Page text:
Jakarta (Greeners) – Ministry of Environment and Forestry or KLHK denies a report published by Greenpeace stating DKI Jakarta, the country’s capital city, has the lowest air quality level in Southeast Asia, a senior official said on Tuesday (12/02/2019).
“Jakarta is not the worst in terms of air quality compare to [other] Southeast Asia cities. Bangkok is the worst based on World Air Quality Report,” said Karliansyah, Director General for Pollution and Environmental Damages Control, at a press conference in Jakarta, adding that the ministry also measured air quality with standardized tools and method.
Furthermore, he said that based on the ministry’s data, 34 out of 365 days were recorded as Good, 122 days as Moderate, and 193 days as Unhealthy in 2018.
Meanwhile, between January to February 2019, air quality in Jakarta was recorded Good for ten days, Moderate for 38 days, and Unhealthy for 11 days.
“Greenpeace says Jakarta is the city with worst air quality in Southeast Asia. What method is Greenpeace using? What kinds of instrument? What measuring tools? Because, we are certain that Greenpeace has seen the Air Quality Monitoring System room on the third floor [of the ministry’s building in Kebon Nanas, East Jakarta] which also the Ministry’s measuring tool for air quality throughout the whole city in Indonesia. To measure air quality, you need to standardize all the instruments,” he said.
On March 5, Greenpeace Indonesia published a press release, “Jakarta Ranked First in Southeast Asia for Worst Air Quality”, in its official website which based its finding on the 2018 World Air Quality Report by IQAir Air Visual and “The Most Polluted Cities in the World”.
The report, a collaboration with Greenpeace Southeast Asia which presents PM 2.5 air quality data reveals that Jakarta’s air quality is low in 2018, — South Jakarta reaches 42.2 µg/m3 and Central Jakarta 37.5 µg/m3 –.
It means that PM 2.5 concentration in Jakarta records four times above the yearly safe level based on World Health Organization,10 µg/m3, and the national standard, 15 µg/m3, as stated on the 1999 Government Regulation of Air Pollution Control.
However, Karliansyah argued the data stating that the Ministry of Environment and Forestry has been using PM 2.5 to measure air quality levels in several cities, including Jakarta.
The PM 2.5 measurement tool had been installed since 2016 in areas prone to forest and land fires, such as Palembang, Jambi and Palangkaraya.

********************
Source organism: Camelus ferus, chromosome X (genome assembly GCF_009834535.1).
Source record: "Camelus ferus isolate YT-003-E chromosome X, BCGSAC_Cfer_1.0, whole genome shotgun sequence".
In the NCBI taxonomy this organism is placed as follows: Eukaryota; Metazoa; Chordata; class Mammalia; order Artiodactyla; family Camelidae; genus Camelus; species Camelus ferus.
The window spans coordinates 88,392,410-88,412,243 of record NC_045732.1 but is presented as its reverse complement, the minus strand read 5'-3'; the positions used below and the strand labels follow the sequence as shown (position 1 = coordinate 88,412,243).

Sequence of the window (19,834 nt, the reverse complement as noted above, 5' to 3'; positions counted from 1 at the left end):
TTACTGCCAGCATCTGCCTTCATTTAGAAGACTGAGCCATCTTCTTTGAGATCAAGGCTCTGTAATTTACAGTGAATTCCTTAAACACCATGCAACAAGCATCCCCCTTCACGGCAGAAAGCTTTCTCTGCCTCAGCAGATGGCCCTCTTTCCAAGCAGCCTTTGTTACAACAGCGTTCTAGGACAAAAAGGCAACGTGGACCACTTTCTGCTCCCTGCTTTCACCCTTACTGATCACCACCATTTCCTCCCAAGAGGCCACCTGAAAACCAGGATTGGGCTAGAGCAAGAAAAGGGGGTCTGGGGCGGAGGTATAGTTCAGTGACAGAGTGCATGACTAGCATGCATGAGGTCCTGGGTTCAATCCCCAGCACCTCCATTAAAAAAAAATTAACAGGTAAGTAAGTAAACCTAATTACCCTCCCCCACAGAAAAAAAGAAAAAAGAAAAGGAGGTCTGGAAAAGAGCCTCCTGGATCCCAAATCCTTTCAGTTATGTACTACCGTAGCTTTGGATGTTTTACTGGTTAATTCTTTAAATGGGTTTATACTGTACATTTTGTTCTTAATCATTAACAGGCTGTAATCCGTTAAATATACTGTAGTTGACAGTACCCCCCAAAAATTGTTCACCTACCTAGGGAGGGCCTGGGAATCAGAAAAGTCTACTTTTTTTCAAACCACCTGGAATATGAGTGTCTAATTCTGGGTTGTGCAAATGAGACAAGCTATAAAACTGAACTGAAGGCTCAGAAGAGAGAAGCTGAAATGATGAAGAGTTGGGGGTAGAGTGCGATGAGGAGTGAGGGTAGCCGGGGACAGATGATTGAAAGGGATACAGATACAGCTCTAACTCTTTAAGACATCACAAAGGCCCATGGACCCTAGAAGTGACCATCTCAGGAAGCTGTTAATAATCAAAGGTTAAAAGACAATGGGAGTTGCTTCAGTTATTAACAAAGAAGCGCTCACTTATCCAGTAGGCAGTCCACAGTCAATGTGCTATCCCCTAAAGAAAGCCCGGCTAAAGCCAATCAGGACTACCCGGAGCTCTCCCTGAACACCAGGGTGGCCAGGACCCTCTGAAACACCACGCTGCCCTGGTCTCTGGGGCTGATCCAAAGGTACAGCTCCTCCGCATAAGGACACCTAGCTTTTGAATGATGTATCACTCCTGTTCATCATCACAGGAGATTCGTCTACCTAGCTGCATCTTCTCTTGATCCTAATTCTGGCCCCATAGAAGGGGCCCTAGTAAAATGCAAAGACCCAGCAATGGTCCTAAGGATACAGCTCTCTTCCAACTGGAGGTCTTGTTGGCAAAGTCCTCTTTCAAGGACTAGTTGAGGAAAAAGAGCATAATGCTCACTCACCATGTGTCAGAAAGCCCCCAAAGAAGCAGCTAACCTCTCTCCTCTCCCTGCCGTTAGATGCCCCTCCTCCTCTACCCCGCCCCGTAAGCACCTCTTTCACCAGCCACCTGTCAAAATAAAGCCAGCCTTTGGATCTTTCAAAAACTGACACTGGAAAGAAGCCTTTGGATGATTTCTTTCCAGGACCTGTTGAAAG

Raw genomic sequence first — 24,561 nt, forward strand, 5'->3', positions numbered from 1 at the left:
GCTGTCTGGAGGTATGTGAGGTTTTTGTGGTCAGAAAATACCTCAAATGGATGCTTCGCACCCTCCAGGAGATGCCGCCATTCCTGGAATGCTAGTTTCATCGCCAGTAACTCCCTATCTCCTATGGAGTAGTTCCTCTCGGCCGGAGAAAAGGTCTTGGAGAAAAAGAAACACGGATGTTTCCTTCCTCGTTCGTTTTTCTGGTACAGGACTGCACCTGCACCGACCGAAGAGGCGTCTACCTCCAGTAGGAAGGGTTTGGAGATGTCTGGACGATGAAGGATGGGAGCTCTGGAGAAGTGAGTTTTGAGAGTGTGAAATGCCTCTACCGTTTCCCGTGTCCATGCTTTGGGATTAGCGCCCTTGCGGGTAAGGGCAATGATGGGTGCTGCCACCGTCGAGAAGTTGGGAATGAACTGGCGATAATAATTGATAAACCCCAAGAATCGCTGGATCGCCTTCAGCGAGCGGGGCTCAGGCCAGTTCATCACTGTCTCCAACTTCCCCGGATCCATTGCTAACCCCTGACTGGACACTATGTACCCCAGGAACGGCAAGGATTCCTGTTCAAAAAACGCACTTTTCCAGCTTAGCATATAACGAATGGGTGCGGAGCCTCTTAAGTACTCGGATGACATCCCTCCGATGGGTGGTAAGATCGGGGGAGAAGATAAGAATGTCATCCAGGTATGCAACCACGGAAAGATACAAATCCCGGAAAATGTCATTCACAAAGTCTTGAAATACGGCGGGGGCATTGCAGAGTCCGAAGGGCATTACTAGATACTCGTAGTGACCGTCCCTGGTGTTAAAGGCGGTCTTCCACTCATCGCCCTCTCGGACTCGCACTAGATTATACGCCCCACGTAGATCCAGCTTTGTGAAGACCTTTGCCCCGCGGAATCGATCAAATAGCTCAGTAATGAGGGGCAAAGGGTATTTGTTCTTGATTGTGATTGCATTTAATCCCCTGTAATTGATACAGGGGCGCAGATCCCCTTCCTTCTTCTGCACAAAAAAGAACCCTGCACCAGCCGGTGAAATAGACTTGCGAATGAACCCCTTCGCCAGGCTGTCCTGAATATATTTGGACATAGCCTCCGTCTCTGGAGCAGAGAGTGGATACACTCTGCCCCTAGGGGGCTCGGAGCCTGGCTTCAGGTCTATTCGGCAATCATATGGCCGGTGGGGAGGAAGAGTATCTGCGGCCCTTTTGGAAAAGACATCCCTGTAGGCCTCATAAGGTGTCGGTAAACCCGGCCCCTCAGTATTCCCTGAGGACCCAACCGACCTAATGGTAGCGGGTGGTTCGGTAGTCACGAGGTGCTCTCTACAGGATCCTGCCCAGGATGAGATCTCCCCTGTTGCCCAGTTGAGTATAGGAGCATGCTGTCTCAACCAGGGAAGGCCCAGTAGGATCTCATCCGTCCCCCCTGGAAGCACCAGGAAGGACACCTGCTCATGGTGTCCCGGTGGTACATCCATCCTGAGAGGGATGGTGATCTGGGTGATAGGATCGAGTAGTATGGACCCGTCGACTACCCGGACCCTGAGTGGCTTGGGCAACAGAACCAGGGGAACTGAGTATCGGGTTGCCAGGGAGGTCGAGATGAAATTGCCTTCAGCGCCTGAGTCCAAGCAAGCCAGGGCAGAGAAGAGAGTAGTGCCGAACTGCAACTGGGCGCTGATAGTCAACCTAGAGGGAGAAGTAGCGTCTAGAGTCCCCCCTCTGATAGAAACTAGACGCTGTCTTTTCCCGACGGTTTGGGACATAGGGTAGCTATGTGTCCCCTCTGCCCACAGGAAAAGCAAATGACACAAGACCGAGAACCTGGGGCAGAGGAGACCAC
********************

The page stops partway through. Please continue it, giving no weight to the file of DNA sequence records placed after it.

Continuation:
“All tools we have installed already using PM 2.5. If compare to the standards of daily air quality for national is 65 µg/m3 and WHO is 25 µg/m3. Meanwhile, yearly standards, WHO is 10 µg/m3 and national is 15 µg/m3. So, based on air quality data in Jakarta, 34.57 µg/m3 is still below national standard [because] we refer to daily standards,” he said.
Dasrul Chaniago, director of air pollution control at the ministry, said the standards to measure air quality are 2.5 to three meters above ground, minimum distance from highway is 15 meters, and static.
“So, the tool is not walking around because the ministry uses all parameters including wind direction. The tools we used are PM 10, PM 2.5, hydrocarbon, CO, SO2, NO2, ozone, rainfall, and sunlight as the standards,” he said. “The whole data of these measurements can be accessed by public for free.”
Meanwhile, Bondan Andriyanu, climate and energy campaigner of Greenpeace Indonesia, said that the ministry has not been transparent with the results of the measurements.
Andriyanu added that Greenpeace is using measurement tools from air visual web and app which can be access by public for free.
“I have asked for ISPU [Air Pollution Standard Index] to DLH [environmental agency], but they did not give it. I, instead, was asked to pay [for the data],” he said. “The tool that we currently use is accessible and free. The ministry had only installed PM 2.5 air quality control during Asian Games, not 2016, and from the data mentioned by Karliansyah, they are all the same as our data, so, it is correct that Jakarta’s air quality is worst. That’s the whole point.”
Reports by Dewi Purningsih